I’ve raised lard pigs in a permaculture-type setting for 7 years now. Having tried various breeds, I’ve got some real data for you.
The best small breed lard pig is the Pot-Bellied Pig, but among larger breeds, the most popular are the Berkshire and Hampshire. It really depends on just how big of a pig you want. The larger pigs are common for pork sale but the smaller breeds are easier to handle on a family homestead.
I’ll talk about the breeds I’ve raised, then we can cover other popular options.
Best Lard Pig for a Homestead
The best lard pig for a homestead is probably the Pot-Bellied Pig, also called the Asian Heritage Hog. It’s a landrace breed, making it incredibly adaptable. They are the cheapest pig to buy. They are small, weighing 50 to 70 pounds at butcher age, produce quality lard, and are of an easy-going demeanor.
The Pot-Bellied Pig has an exceptional quality of meat and tends to have a really nice marbling of fat. They produce a much darker and richer flavored pork than what’s available at the grocery store these days. The texture of the meat is different, consisting of smaller, finner-grained muscles.
I have butchered quite a few of those and sold several and have yet to get a single complaint about anything unpleasant or unfavorable. I have gotten remarks praising the tenderness, richness, and flavor of the pork. They produce great pork and can handle various alternative feeds well.
They usually have litters of between 5 and 10 piglets, like other older breeds. 8 is considered a good litter size. Good Pot-bellied Pigs sell for $100 and under all the time, especially at livestock auctions. I paid less than $50 each for my breeders.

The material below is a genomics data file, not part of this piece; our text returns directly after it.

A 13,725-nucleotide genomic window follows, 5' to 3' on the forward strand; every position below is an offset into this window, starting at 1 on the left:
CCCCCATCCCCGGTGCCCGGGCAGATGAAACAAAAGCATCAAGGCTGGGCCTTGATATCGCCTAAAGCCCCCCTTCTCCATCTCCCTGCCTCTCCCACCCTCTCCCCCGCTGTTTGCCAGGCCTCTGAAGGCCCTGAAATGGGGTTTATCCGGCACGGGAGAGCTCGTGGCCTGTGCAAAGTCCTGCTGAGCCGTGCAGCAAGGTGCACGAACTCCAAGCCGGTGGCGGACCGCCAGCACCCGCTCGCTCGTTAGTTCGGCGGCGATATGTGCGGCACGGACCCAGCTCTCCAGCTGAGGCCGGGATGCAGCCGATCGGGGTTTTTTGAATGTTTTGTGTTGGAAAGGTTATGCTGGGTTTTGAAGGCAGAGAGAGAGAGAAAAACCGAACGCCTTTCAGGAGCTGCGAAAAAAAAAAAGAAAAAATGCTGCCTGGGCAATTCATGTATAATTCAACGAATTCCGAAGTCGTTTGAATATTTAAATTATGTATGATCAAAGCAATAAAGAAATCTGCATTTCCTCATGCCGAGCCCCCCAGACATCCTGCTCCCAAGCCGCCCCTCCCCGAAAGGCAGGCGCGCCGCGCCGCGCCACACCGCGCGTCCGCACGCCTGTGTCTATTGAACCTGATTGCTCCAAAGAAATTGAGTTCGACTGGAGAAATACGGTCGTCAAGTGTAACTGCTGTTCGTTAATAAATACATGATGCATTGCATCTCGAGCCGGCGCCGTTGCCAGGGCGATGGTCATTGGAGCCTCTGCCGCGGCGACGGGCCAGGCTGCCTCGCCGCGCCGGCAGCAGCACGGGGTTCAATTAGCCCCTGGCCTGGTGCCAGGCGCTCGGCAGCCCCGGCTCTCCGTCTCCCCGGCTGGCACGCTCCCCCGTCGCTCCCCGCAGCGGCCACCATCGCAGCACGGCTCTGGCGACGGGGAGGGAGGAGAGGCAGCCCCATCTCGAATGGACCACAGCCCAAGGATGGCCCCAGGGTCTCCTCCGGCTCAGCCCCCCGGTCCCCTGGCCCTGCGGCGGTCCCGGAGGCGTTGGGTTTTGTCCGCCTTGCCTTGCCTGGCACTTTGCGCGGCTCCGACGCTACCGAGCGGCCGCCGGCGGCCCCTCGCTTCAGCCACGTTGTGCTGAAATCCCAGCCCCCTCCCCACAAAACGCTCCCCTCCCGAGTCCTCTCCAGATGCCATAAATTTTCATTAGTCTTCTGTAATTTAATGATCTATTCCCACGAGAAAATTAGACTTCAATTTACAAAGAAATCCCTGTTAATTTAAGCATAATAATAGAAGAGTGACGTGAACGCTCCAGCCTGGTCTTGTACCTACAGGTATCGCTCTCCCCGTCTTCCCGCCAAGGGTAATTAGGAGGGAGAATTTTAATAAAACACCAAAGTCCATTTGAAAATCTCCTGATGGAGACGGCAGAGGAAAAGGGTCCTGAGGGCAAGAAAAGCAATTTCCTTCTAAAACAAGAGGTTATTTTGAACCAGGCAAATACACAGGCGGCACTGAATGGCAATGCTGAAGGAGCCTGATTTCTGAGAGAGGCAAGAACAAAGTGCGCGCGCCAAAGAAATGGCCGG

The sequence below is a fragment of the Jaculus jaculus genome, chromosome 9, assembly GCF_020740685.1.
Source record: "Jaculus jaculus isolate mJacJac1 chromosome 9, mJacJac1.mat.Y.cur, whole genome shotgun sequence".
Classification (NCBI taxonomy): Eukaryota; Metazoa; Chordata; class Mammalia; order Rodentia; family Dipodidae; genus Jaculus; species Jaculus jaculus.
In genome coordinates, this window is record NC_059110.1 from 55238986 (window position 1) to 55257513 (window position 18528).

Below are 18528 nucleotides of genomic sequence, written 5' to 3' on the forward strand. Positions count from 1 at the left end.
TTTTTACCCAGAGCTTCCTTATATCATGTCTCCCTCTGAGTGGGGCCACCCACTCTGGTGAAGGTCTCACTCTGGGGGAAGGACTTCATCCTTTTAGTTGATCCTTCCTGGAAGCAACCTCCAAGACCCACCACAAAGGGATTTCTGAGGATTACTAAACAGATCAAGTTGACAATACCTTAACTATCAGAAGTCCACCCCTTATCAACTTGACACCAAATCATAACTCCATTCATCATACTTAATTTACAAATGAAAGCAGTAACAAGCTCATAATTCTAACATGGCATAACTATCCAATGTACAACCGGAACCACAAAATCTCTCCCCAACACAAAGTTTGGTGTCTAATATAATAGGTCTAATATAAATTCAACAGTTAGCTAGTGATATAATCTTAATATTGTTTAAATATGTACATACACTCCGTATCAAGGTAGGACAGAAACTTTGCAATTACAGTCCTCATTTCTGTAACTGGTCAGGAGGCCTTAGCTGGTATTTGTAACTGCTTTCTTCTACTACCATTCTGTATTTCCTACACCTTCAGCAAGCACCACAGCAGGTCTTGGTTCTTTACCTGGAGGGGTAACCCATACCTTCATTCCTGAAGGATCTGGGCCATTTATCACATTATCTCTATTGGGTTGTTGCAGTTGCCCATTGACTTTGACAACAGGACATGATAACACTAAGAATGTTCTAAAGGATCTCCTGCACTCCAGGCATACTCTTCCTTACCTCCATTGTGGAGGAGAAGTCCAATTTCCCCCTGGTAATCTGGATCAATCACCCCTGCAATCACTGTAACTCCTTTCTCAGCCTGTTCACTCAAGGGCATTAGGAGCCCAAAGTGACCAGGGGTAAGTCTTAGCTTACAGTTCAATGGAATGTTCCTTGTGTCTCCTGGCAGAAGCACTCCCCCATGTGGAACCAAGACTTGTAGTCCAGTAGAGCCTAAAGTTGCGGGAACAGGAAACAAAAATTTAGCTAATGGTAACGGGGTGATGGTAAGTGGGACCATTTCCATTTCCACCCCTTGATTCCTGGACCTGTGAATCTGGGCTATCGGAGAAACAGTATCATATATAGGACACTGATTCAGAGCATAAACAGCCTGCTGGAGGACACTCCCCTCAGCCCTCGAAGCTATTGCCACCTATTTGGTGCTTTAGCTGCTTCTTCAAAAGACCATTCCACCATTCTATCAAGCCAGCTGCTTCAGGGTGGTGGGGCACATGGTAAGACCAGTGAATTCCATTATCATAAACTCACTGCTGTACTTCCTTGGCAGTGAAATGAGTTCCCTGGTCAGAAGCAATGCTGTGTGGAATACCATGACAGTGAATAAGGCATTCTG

Small pigs eat less, are easier to fence in, and don’t pose the dangers that large pigs do. If you’re looking to breed your own pigs on the homestead, I recommend Pot-Belied Pigs. They rarely get over 150 pounds when fully mature compared to the 500 or 700 pounds of larger breeds. They’re much safer around kids.
I wrote a full article going into more depth on the Potbellies as meat pigs. Here’s a link to it.
Other Popular Breeds
American Guinea Hogs were the first breed I got into. They are somewhat similar in appearance to potbellies but get a bit bigger, generally by about 50 percent or so. They produce a meat of unbeatable flavor and with great marbling. They are a classic, old, smaller-sized, American homestead hog.
The only downside to them is that they are less common and usually quite expensive. I see them sold for 5 to 10 times the price of other breeds. They used to be fairly popular due to the fact that they are smaller and do well on a less intensive diet than commercial-type hogs.
They were bred more as a way to use up food and garden waste and forage for their food in the woods and fields. Our first Guinea Hog has a screaming deal but we were unable to find a mate for him so I ended up with other breeds shortly after. I was only going to raise pigs if I could breed our own.
The Kunekune is another landrace breed, and currently the homestead pig everyone is talking about. We had a Kune a few years ago and her genetics are bred in to our Potbelly herd. It’s small like the potbelly, and shares many genetics of the dwarf Asian pigs. They were wild right up till the 80s and will do better than most breeds in a good woods or pasture where they can forage.